Pratima Neem Vetiver Sunscreen

Winner of Melisse's Clean Ingredient award: Pratima Neem Vetiver Sunscreen for the body

Pratima Neem Vetiver Body Suncreen SPF 30, $26
Why: It’s surprisingly awesome. I didn’t expect to become a fan of the NYC Ayurvedic doctor’s sunscreen (her skin-care products have never won me over). But I don’t mind slathering this chemical-free one loaded with familiar natural ingredients on my arms and legs one single bit.

SkinCeuticals Physical UV Defense SPF 30, $37
Why: Science-geek factor. Its microscopic minerals (Z-Cote and titanium dioxide) do a good job of keeping me perennially pale. And it also has a mattifying effect, meaning the product minimizes shine.

8 Comments | ADD YOURS

  1. June 8th, 2010 at 11:44 am

    Thanks for the article. Quick question- I have sensitive acne-prone skin and use Bare minerals foundation which has a built in SPF. Do you think I need to use an additional sunscreen under the mineral foundation? If so what would you recommend?

  2. June 8th, 2010 at 12:02 pm

    check out the Environmental Working Group’s
    safe sunscreen guide! It is eye- opening!

    http://www.ewg.org/2010sunscreen/

  3. Well+Good
    June 8th, 2010 at 12:03 pm

    I think of mineral makeup as a sunscreen bonus. Some have up to SPF 30, which is fantastic, and I love that I can easily reapply it throughout the day at work. That said, you still need an additional sunscreen if you’ll be outdoors. Why not try the Josie Maran sunscreen or Pratima’s sunscreen for the face? We didn’t cover it here, but it’s also zinc-based. I love zinc for acne because it’s an anti-inflammatory and good for calming red, irritated skin. Hope that helps! Let us know.

  4. Well+Good
    June 8th, 2010 at 12:24 pm

    I have read the EWG report forward and back. Yay for Badger, which scored really well. As for the rest that did, they’re near impossible to find. That said, the EWG report makes it perfectly plain why no one should use Coppertone or Banana Boat products, and why we should be suspicious of Neutrogena’s new line of sunscreens that tout SPF 55 and higher. It’s shady marketing when sunscreens over-promise what they can actually deliver. Pun intended.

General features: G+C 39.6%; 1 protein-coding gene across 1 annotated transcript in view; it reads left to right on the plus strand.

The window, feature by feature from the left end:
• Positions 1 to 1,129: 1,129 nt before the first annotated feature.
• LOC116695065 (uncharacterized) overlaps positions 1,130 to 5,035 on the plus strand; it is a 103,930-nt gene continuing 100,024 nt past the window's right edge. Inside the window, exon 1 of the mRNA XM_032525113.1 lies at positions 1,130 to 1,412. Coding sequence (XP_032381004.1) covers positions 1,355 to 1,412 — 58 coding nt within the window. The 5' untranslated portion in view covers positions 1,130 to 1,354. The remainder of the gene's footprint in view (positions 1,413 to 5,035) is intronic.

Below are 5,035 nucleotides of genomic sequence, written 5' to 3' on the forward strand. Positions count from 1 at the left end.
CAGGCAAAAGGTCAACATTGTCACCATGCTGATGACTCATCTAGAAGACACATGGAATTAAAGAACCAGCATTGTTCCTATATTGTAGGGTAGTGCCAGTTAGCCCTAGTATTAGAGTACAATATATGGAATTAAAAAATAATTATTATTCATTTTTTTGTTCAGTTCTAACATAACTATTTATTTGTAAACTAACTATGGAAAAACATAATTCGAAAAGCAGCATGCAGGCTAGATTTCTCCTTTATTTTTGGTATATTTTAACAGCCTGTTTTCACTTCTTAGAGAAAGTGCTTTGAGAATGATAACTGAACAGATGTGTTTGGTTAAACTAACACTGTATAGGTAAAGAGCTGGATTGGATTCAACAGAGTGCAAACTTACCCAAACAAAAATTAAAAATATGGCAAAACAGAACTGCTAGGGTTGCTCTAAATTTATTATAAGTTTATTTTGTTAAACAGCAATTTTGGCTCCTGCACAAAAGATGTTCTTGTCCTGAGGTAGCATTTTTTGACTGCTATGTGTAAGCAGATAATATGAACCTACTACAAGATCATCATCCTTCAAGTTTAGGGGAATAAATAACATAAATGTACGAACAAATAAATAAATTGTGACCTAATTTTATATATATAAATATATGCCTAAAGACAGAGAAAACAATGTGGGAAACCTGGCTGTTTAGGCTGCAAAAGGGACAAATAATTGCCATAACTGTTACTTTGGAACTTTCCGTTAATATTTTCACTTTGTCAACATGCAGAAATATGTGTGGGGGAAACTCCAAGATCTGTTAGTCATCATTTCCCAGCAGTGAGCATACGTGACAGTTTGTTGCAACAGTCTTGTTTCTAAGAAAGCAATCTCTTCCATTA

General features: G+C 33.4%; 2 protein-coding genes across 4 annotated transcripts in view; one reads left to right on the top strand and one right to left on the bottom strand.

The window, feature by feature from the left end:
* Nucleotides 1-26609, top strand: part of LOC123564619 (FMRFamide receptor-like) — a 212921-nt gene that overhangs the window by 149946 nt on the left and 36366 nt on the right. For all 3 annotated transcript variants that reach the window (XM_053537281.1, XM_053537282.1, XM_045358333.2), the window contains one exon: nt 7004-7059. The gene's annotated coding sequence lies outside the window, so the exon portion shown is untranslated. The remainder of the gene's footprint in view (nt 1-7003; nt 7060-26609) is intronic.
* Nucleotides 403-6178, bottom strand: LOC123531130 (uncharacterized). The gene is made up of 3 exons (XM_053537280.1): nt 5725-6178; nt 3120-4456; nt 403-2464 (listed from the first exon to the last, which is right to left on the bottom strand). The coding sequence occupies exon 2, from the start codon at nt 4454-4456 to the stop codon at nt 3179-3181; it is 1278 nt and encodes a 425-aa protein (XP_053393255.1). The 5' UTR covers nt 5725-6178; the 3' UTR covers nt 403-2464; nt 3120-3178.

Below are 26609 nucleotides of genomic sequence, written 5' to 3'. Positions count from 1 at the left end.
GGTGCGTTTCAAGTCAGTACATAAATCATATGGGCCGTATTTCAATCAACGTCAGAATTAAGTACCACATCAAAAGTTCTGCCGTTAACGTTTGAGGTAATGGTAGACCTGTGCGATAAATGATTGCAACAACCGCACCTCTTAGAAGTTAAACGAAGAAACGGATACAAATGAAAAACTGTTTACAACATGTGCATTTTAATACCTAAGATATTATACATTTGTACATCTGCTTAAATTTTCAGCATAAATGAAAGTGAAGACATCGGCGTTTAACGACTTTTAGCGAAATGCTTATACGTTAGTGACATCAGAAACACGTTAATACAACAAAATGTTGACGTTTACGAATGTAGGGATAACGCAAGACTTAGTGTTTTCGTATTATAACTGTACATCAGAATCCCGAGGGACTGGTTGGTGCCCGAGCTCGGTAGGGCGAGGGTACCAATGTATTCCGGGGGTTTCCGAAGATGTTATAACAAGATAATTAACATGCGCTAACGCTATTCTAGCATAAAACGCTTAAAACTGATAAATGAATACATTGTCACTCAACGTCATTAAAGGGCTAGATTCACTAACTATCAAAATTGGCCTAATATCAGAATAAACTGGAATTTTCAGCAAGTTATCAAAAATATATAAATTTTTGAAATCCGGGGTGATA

5. Well+Good
    June 8th, 2010 at 5:38 pm

    A reader named Leslie just wrote me and asked me about Neutrogena and what drug-store brands I like. La Roche-Posay is my drugstore brand: Anthelios 40 that I mentioned got the thumbs up from EWG, even though it’s a chemical sunscreen. Badger or Jason make some cheapy ones (under $15) that also scored really well on the EWG report, and they’re sold at health-food stores or Whole Foods:
    http://www.ewg.org/2010sunscreen/best-beach-sport-sunscreens/

  6. June 9th, 2010 at 7:43 pm

    I wear tinted moisturizer with spf 30, and until I read your piece, I was quite contented. Plus, I have olive skin, and believe(rightly or wrongly) there is a protective aspect in my skin tone–I’ve never burned in my life. What do think?

  7. Well+Good
    June 10th, 2010 at 11:51 am

    Sunscreens offer temporary (and incomplete) protection against UV rays. You have to reapply them every 90 minutes, and most women aren’t using their moisturizer that often! That said, you could touch up with a mineral makeup with an SPF 30 throughout the day.

    To your second point about not burning: Only UVB rays cause burning. The longer UVA rays penetrate into the deeper layers of the skin. Like a dagger to the heart of your dermis, where they damage your skin’s building blocks and proteins. You may not be burning, but you and the rest of us are undoubtedly getting sun damage. Why? There are swiss-cheese like holes in broad-spectrum sunscreens. UVA rays in particular aren’t blocked completely.

  8. August 15th, 2012 at 5:15 pm

    [...] 3. La Roche-Posay Anthelios 50 Mineral Ultra Light Sunscreen SPF 50 ($23.95) I find this to be the most effective sunscreen. Generally I use an SPF 50 on my face, and SPF 30 on my body. It’s an anti-aging product that makes the most sense. [...]